While we finish project implementation, our current plan is to move forward with the 2018 budgeting process using our already established methods. We are now projecting that we will complete Release 2 in early 2018. This date includes significant contingency for data validation and user acceptance testing. Once Release 2 is complete, a focused effort will be made to load the FY18 budget in BPS and then use it to manage the budget throughout FY18.

While this situation is less than ideal, we have a solid plan and are progressing towards the end goal. Thank you to everyone on the project team for your hard work. 

~ Rob

Gerard Bernabeu Altayo
(Scientific Computing Facilities/High Performance Parallel Computing Facilities)

I joined Fermilab almost five years ago to work on FermiCloud and FermiGrid. Since then, I've had a few roles within SCD through which I’ve met most of you!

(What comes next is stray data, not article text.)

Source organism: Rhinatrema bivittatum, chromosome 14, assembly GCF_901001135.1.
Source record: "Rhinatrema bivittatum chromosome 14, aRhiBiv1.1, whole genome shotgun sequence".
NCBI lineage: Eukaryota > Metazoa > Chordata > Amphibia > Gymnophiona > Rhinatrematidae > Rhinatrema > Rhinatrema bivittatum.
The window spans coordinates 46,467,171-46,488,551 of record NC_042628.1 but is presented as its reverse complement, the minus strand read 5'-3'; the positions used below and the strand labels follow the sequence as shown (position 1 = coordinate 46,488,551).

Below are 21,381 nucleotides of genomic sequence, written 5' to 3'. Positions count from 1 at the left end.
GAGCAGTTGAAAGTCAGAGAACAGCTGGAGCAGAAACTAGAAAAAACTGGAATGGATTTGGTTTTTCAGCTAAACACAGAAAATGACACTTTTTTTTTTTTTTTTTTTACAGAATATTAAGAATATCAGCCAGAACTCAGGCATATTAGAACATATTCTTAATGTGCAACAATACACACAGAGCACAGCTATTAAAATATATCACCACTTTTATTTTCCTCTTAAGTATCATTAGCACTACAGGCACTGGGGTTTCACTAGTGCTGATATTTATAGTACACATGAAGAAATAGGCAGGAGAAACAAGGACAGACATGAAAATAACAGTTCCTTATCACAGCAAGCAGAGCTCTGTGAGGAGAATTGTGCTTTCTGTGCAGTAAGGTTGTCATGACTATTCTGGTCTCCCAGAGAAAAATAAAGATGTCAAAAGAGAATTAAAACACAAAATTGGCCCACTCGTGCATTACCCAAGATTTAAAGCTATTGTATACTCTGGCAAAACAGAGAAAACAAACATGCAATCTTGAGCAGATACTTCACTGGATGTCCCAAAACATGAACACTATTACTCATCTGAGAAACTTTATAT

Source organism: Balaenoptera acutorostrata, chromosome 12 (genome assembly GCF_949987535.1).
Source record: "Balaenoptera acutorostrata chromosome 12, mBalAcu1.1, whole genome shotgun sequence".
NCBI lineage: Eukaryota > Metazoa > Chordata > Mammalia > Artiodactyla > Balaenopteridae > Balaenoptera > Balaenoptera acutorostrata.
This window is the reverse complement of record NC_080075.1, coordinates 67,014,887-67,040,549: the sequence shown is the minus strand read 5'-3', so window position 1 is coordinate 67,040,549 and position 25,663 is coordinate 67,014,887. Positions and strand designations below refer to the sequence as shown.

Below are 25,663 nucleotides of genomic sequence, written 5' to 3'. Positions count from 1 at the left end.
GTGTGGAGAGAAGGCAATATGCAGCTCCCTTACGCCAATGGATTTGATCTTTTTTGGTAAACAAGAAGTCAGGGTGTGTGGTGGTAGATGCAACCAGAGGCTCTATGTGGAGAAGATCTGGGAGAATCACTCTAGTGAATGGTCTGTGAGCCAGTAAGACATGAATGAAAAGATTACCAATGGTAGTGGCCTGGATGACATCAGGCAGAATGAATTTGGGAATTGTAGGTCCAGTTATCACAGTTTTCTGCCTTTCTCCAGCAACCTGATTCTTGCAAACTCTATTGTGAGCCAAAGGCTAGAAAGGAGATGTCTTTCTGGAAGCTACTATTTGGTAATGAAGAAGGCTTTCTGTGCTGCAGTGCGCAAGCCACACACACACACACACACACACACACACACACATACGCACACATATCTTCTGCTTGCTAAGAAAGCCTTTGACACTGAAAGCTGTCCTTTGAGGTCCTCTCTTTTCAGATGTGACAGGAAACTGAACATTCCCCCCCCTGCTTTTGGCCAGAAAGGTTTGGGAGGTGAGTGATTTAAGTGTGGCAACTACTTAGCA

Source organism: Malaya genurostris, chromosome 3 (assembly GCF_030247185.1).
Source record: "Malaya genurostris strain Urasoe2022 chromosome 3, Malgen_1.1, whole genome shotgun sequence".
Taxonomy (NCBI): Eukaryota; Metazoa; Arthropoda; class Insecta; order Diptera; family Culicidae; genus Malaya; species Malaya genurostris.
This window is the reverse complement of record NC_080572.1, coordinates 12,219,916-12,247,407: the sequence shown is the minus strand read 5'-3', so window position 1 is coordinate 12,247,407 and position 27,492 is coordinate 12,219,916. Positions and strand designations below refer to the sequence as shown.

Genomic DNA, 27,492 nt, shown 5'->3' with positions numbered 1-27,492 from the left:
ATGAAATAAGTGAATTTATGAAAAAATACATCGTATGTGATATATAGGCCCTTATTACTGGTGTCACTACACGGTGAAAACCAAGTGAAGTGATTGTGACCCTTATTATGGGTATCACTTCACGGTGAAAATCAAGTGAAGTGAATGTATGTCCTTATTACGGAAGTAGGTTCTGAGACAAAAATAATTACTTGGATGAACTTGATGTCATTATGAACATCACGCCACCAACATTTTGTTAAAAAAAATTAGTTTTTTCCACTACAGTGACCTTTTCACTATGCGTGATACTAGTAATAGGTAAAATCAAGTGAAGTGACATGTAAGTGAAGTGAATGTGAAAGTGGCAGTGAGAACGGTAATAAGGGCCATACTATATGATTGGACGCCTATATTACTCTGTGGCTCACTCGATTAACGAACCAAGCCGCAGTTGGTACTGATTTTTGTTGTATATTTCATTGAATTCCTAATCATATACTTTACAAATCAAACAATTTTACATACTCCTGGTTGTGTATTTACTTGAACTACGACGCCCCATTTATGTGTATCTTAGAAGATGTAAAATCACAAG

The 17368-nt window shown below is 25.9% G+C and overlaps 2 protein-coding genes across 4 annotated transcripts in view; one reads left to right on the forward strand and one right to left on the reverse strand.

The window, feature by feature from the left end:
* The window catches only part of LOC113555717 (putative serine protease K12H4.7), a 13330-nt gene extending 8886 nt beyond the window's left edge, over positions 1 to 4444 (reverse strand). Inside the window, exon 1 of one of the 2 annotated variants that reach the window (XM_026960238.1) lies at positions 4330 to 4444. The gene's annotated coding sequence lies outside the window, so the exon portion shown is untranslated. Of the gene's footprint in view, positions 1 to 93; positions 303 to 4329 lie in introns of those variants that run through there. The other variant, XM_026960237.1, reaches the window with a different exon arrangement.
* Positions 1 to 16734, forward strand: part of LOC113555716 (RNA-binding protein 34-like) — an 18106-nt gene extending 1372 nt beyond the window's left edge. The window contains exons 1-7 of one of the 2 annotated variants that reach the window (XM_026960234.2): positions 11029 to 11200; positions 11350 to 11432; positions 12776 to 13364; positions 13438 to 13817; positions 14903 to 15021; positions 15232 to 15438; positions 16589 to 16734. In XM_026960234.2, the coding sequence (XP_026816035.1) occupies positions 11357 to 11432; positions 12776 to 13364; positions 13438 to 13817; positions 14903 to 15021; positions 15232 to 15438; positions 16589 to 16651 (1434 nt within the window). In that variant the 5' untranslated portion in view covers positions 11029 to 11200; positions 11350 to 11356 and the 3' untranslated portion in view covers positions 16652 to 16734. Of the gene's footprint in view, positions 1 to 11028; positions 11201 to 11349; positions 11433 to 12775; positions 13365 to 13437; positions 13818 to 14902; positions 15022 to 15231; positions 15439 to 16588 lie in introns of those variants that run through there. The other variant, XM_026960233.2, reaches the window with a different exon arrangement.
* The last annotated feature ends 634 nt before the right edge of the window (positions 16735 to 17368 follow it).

These days, I work within the HPC department, where we run the Lattice QCD clusters and the Wilson cluster, a development cluster with a broad variety of computing architectures interconnected with a low latency InfiniBand network to experiment and optimize codes. In my role as computing services architect, I evaluate potential computing and storage solutions for our experiments' ever increasing needs. This means I get to learn and play with some very cool technology!

One of my recent projects has been to evaluate and benchmark a new file system on Linux, ZFS, on JBODs (”just a bunch of disks”) as the next-generation building block for SCD's distributed storage solutions. We already use ZFS and JBODs broadly under Lustre file systems and for some high-performance Network File System (NFS) servers in the HPC department. If everything goes well, we may see these technologies in other areas within the division soon.

In my free time, I enjoy cooking and travelling as much as I can.

--- Gerard Bernabeu Altayo, Bonnie King, Art Lee, Marco Mambelli and Jessie Pudelek represented Computing at the annual Fermilab STEM Expo on April 19.

OCIO's Art Lee and Jessie Pudelek talk with students at the 2017 STEM Expo. Photo credit: Reidar Hahn
















--- The Fermilab Library hosted a group of students from the College of Dupage on April 18. Kathy Saumell, Mary Cook, Teresa Graue Witt and Valerie Higgins presented on the various library services.